'Essential Eight' reminds me of 'E-Talking' from Nite Versions, one of my favourite Soulwax tunes and one that features on at least 3 of my playlists. 

You’ll get yourself educated on 'Essential Eleven' as someone very helpfully lists the many meanings of Essential. No need to dust off that thesaurus or find a handy online version.

This album is everything you would expect to hear in a Soulwax production - its slick electronic pulse pulling you forward effortlessly from one track to the next. There is nothing on here as heavy on the drums as 'Is It Always Binary' from From DeeWee

And here I am, at the end, windows finished and Glasgow tenement portrait complete. I’m wondering exactly what my connection is to this band and the time that they first entered my scene. Here is an interesting find:  At age 23 ½ we are “at our critical period of maximum sensitivity.” Cue Jovan, Kansas City, our afternoon walks and him asking me “Have you ever heard of Soulwax?”

Essential is available via DEEWEE.


Sounds Like Friday Night Announces First Line-Up

  • Published in News

Fronted by Radio 1 DJ and presenter Greg James with Radio 1 Xtra’s Dotty, each week Sounds Like Friday Night will be sharing presenting duties with a different music artist who will complete the hosting line up and sprinkling their own stardust over proceedings and making every episode a complete one-off.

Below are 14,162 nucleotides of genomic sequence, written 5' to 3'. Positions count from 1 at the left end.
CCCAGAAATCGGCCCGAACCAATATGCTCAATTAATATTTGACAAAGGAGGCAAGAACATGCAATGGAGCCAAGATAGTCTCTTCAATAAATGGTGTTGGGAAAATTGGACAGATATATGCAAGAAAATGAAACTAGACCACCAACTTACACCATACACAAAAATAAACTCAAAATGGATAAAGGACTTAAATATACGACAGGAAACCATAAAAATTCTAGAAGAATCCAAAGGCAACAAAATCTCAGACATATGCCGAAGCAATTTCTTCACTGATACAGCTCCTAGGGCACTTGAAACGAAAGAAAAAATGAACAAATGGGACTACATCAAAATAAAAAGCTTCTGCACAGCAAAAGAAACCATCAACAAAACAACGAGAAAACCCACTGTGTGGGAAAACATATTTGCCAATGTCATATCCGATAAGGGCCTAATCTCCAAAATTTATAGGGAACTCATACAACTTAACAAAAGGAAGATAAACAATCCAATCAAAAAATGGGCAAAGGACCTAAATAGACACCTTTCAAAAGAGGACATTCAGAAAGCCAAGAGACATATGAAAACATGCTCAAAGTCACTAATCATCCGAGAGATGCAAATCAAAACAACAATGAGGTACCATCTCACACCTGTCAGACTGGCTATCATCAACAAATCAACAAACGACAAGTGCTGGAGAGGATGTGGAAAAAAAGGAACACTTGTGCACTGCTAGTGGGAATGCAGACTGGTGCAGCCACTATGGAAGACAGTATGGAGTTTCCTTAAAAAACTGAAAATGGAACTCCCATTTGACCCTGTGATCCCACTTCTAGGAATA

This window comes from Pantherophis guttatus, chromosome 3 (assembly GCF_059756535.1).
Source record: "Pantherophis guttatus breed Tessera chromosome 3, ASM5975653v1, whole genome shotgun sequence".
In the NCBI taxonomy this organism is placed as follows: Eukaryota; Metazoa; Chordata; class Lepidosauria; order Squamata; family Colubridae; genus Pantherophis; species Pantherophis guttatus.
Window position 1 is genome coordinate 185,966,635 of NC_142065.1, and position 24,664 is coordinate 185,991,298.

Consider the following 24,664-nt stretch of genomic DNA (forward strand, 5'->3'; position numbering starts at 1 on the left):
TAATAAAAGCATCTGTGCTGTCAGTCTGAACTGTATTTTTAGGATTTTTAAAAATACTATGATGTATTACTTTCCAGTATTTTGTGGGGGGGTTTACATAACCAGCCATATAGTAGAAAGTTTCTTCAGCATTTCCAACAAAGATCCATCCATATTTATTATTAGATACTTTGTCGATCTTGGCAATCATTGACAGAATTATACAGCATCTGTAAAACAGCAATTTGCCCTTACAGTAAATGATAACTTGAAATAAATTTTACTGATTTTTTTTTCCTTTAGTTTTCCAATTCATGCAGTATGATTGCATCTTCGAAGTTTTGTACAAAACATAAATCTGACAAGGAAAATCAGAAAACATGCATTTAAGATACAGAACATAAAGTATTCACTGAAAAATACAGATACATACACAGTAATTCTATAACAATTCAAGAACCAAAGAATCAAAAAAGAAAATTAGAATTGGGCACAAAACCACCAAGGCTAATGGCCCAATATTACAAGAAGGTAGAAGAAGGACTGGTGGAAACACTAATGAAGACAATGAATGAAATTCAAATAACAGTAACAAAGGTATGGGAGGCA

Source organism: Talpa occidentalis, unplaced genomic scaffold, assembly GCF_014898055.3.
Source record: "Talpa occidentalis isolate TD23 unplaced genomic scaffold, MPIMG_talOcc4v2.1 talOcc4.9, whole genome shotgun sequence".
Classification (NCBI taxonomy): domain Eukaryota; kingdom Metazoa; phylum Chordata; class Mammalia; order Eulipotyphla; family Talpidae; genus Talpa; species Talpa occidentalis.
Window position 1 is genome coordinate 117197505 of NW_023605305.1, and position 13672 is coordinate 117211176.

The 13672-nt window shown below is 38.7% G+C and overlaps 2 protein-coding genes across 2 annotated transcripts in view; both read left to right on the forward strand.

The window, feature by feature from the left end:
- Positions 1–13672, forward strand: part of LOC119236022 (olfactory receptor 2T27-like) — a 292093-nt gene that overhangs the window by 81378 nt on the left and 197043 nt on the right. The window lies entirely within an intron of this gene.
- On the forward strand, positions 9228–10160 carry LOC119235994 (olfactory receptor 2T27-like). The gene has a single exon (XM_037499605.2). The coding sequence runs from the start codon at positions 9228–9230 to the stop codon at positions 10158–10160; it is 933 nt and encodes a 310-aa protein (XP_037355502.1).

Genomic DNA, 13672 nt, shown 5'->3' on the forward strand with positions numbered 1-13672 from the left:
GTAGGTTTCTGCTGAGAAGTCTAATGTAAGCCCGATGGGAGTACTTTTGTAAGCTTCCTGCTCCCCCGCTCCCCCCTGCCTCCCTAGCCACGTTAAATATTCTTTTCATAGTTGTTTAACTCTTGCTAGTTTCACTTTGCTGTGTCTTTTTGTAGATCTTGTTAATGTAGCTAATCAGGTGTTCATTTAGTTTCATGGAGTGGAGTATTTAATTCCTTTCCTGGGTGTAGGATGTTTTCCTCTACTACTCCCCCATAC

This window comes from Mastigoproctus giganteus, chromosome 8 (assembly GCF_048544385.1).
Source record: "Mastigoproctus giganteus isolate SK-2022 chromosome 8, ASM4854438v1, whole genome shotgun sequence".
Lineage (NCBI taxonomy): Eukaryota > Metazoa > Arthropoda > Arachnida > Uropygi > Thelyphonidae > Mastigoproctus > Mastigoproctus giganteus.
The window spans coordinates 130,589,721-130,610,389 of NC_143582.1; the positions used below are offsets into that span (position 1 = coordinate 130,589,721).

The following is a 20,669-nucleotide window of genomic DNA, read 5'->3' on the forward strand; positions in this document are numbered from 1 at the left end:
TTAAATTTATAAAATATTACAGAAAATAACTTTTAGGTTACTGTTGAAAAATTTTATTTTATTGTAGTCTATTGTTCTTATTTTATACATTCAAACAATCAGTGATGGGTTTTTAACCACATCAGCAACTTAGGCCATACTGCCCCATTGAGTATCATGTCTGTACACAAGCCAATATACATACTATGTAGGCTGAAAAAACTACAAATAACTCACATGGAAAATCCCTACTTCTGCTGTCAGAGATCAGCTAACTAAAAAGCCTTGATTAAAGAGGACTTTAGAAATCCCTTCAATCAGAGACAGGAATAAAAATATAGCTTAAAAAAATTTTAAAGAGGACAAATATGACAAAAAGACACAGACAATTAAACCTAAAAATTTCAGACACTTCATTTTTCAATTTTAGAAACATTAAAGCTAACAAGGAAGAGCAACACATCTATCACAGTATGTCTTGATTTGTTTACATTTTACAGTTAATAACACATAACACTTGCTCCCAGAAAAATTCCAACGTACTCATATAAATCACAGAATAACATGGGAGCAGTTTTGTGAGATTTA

On Friday October 27, the first guest host is American singer, Jason Derulo. With platinum selling hits including ‘Watcha Say’, ‘Ridin’ Solo’ and ‘Want To Want Me’, Jason has sold more than 50 million singles worldwide and clocked up over two billion views on YouTube. Along with hosting duties and singing live in the studio, Jason will be introducing performances from Charlie Puth and Jessie Ware.

Jason says: “I’m truly honoured to have been invited to be the first guest host on Sounds Like Friday Night. I always have a great time whenever I visit the UK, so I’m super excited to get the weekend party started with a hot new music show.”

Greg will be interviewing Jason and the bands, plus has filmed a special sketch featuring a guest appearance from Foo Fighters’ Dave Grohl. Dotty will be chatting with the guests, keeping across the social media streams at #SLFN and getting out and about meeting music fans across the country.

The series’ theme tune is composed and performed by Royal Blood. The band - Brighton duo, Mike Kerr and Ben Thatcher - was presented with the Best British Group gong by music legend Jimmy Page at the 2015 Brit Awards and has also scooped up Q, Kerrang and GMA awards.

The next week’s show (Friday November 3) will be co-hosted by Liam Payne, whose debut single ‘Strip That Down’ sold five million units worldwide - the biggest-selling solo single from a current member of One Direction. He’ll be talking to Greg about his new single out in October and soon to be released debut album. Also on show 2, Liam Gallagher will be performing, plus a special guest to be announced soon.